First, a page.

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Old 07-23-2005, 04:39 AM
Mary13134 Mary13134 is offline
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Default Article: Trying to break the cycle of heroin addiction, prison

Trying to break the cycle of heroin addiction, prison
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Inmates: As part of a study, 60 will receive methadone leading up to release.

By Alec MacGillis
Sun Staff

July 23, 2005



Over and over again, Dennis Wise re-enacted the destructive routine that Baltimore knows all too well. He sold drugs and shoplifted to support his 10-year heroin habit; he went to jail or prison after getting caught; he went without drugs while inside - and then went right back on them as soon as he got out.

But then, while he was serving a 12-month prison term two years ago, something different happened. He was offered the chance to go on methadone, the syruplike heroin replacement medication, five months before his release. When he got out of prison last year, he stayed on methadone. He's now proud to be holding down a job and caring for his family in Northeast Baltimore.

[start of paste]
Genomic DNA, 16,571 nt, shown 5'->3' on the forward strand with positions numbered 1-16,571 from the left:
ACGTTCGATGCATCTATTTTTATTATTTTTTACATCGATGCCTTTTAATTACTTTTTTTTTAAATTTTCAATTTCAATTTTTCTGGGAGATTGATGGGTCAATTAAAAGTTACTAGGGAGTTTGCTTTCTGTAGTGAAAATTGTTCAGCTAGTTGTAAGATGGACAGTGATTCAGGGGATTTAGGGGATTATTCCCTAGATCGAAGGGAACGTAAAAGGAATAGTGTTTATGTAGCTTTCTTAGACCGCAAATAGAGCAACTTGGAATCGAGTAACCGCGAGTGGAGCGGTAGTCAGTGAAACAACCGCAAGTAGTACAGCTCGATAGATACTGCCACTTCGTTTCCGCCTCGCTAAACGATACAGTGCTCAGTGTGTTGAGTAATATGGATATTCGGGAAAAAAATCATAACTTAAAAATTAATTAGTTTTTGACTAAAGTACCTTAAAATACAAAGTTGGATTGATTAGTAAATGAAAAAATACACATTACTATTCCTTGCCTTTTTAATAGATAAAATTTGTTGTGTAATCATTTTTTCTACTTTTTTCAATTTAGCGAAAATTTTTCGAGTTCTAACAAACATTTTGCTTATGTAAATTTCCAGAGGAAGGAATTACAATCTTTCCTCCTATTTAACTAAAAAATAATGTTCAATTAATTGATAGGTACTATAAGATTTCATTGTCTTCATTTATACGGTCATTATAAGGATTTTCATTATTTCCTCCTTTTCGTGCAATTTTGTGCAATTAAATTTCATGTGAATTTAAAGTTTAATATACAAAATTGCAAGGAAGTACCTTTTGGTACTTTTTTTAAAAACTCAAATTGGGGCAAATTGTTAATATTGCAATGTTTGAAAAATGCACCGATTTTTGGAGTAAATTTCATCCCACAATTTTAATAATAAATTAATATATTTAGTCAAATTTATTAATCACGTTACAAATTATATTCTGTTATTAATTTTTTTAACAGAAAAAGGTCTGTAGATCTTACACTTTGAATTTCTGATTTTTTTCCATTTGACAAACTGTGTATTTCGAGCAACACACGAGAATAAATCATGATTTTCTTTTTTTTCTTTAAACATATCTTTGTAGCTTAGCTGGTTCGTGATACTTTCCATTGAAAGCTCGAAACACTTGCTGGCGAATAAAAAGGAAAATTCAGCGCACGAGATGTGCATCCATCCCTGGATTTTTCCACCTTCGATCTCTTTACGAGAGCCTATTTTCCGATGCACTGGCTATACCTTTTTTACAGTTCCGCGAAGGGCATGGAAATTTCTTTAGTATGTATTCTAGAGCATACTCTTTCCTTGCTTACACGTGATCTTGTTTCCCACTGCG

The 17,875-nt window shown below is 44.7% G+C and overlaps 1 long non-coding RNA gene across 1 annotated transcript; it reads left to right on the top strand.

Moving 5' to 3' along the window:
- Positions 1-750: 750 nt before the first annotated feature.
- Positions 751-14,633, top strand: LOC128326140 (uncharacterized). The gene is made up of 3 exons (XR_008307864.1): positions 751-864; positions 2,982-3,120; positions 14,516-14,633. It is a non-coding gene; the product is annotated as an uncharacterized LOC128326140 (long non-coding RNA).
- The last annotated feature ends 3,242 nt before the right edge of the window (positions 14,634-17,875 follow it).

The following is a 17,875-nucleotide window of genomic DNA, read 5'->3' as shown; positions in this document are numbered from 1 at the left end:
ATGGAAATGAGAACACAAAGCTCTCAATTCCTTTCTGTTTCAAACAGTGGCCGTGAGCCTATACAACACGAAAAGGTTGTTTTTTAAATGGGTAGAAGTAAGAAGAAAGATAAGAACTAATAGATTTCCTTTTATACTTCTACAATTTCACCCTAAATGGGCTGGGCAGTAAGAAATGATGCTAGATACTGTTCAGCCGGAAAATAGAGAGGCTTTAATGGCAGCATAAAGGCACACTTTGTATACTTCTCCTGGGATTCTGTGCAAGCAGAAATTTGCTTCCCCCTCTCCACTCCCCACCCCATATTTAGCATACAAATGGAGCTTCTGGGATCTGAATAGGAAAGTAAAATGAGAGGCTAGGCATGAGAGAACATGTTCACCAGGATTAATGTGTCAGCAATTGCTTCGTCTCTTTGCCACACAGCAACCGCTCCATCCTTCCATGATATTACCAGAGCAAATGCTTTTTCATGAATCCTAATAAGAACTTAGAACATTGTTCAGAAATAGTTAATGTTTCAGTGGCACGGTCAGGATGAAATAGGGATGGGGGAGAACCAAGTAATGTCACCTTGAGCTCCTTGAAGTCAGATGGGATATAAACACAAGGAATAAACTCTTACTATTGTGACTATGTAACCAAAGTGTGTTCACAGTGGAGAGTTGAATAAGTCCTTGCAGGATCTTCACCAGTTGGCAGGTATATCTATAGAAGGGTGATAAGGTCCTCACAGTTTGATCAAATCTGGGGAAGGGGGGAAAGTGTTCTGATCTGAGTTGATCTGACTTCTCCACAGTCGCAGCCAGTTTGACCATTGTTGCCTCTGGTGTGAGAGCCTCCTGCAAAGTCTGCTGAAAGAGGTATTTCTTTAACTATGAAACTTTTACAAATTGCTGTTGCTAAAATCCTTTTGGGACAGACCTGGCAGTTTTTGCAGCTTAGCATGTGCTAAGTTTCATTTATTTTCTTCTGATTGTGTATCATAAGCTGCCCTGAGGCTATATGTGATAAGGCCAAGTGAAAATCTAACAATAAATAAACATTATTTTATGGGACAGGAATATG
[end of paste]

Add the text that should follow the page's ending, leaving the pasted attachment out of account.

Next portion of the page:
"I had a start this time. I had a clear mind," said Wise, 41, during a recent visit to the Man Alive clinic on Maryland Avenue, where he goes three times a week for methadone and counseling. "It got me on a different track."

Wise benefited from an approach being tried in Baltimore to break the cycle of arrest, release and relapse that has stymied the city's and state's best efforts to reduce crime and fight drugs. As part of a five-year federally funded study, a total of about 60 inmates at the Metropolitan Transition Center, the state prison on Forrest Street, will be given methadone in the months leading up to release.